1. Limited time only! Sign up for a free 30min personal tutor trial with Chegg Tutors
    Dismiss Notice
Dismiss Notice
Join Physics Forums Today!
The friendliest, high quality science and math community on the planet! Everyone who loves science is here!

A question of taking integral

  1. Sep 17, 2011 #1
    1. The problem statement, all variables and given/known data

    Solve the integral.

    2. Relevant equations

    Integral: (x^m)*(1-x)^k where m is a nonnegative integer and k > -1

    3. The attempt at a solution

    I've tried to take this integral by using integral by parts, but I couldn't take it. Can anyone tell me how to take this integral? I really appreciate that.
     
  2. jcsd
  3. Sep 18, 2011 #2

    Dick

    User Avatar
    Science Advisor
    Homework Helper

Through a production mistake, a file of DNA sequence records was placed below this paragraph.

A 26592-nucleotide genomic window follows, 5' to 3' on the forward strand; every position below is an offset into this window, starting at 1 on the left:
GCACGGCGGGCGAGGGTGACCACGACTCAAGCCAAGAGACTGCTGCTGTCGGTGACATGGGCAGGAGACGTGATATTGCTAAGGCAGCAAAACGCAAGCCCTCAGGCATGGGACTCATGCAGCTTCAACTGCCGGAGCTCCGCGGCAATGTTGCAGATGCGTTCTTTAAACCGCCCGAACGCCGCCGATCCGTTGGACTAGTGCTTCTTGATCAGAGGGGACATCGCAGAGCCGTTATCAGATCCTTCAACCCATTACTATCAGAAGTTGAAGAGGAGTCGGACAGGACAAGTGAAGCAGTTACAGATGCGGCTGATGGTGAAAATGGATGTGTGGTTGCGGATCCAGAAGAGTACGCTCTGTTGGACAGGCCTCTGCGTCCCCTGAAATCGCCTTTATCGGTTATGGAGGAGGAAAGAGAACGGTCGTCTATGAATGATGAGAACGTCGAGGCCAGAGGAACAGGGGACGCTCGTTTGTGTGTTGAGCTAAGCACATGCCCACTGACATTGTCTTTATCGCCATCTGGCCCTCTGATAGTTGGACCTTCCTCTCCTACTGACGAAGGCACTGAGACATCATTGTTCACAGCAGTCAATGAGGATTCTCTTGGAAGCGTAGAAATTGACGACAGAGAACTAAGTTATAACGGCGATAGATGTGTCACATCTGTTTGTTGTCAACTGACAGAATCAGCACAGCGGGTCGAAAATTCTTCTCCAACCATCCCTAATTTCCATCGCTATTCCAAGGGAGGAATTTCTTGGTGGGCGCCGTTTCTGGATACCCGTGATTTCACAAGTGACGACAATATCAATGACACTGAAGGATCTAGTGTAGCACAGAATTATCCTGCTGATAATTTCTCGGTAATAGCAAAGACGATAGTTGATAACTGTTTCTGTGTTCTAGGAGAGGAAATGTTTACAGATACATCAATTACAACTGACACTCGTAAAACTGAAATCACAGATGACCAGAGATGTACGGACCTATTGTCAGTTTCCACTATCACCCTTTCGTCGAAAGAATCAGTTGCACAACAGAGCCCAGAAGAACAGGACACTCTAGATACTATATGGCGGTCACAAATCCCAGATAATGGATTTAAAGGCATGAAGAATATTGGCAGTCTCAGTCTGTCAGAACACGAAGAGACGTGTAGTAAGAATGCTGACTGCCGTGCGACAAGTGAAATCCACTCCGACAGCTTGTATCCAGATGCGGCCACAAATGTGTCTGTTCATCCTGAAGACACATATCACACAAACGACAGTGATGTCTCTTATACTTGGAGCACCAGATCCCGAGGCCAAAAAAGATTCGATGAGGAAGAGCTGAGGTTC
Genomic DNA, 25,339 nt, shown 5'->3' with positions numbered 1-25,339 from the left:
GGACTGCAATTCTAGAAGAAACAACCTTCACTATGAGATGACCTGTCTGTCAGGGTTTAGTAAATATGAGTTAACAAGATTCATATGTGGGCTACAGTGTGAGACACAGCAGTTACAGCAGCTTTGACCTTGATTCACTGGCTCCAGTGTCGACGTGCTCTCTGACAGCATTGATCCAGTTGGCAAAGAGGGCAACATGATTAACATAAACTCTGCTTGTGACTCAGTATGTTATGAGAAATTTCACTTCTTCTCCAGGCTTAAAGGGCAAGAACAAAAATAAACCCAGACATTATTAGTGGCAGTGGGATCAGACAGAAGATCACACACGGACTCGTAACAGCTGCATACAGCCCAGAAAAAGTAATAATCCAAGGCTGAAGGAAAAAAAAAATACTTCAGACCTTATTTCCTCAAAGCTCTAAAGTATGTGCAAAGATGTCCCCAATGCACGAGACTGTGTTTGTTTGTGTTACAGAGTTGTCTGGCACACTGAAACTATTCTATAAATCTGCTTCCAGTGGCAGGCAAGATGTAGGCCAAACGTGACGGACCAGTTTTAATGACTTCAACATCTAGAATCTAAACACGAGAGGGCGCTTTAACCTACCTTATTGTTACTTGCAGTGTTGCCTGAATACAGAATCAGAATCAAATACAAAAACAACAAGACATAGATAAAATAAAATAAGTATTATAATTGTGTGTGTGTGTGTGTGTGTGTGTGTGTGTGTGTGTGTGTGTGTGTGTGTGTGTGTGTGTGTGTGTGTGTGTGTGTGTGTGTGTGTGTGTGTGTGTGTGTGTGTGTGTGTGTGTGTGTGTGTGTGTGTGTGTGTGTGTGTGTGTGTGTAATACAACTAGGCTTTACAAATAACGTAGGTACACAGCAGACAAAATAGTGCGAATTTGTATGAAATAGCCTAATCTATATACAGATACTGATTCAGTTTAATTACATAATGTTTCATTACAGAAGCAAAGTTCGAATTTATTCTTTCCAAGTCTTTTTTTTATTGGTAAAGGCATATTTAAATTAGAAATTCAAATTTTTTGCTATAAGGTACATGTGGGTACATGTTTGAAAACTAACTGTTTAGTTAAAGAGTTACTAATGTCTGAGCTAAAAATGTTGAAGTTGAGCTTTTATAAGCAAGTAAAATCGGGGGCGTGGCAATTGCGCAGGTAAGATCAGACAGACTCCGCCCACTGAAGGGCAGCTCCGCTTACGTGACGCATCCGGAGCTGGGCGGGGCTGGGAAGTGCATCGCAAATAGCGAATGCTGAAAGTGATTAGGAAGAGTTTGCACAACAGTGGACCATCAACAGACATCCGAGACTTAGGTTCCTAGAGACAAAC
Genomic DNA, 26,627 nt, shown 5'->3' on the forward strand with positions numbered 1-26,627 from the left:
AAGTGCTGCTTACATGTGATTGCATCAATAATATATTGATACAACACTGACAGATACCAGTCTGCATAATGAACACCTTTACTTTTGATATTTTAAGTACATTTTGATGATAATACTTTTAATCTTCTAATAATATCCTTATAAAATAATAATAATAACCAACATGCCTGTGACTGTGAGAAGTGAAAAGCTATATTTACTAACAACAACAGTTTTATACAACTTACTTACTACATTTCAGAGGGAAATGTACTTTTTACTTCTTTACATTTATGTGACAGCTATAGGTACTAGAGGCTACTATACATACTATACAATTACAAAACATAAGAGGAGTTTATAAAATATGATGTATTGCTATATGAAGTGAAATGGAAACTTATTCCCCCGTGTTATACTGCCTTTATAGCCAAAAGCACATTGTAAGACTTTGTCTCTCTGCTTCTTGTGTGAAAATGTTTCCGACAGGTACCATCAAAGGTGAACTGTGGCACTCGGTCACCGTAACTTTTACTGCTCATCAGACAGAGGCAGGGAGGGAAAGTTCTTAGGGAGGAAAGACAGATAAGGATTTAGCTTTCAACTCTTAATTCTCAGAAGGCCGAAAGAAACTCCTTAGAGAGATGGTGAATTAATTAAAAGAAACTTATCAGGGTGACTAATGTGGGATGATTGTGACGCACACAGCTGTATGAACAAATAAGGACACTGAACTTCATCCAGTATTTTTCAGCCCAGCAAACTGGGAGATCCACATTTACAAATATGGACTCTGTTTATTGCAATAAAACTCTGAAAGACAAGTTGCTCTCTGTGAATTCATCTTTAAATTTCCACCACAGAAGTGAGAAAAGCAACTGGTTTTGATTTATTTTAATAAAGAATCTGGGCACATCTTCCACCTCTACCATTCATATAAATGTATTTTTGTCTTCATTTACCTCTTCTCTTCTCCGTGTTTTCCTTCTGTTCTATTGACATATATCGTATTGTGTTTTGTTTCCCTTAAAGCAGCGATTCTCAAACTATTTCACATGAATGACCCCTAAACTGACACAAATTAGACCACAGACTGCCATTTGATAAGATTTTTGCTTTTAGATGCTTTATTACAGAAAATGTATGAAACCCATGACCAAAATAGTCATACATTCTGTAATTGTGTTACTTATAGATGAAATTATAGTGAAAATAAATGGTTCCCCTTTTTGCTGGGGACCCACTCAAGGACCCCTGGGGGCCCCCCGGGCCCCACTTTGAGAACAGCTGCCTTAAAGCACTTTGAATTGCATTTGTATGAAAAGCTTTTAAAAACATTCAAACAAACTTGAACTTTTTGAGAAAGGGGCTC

If it's an indefinite integral then that's an incomplete beta function. You can do a lot of things with it, but you can't write a simple elementary form for it. What do they really want you to do?
     
  4. Sep 18, 2011 #3
    Sorry. the integral is actually 1 to 0. This question is actually induction.

    Integral(1-0): (x^m)*(1-x)^k=n!/(k+1)(k+2).....(K+m+1) where m is a nonnegative integer and k > -1

    So, I thought that if I take integral from the right side, I can prove it. But it does not seem the case...
     
  5. Sep 18, 2011 #4

    Dick

    User Avatar
    Science Advisor
    Homework Helper

    Then start working on the integration by parts idea. Call your integral I(m,k). Work out m=0. For practice try doing small values of m (m=1, m=2, m=3) until you see what's going on. Then try to express I(m+1,k) in terms of I(m,k) and apply induction.
     
    Last edited: Sep 18, 2011
  6. Sep 18, 2011 #5
    actually, I think I made it. Thanks!
     
Know someone interested in this topic? Share this thread via Reddit, Google+, Twitter, or Facebook




Similar Discussions: A question of taking integral
Loading...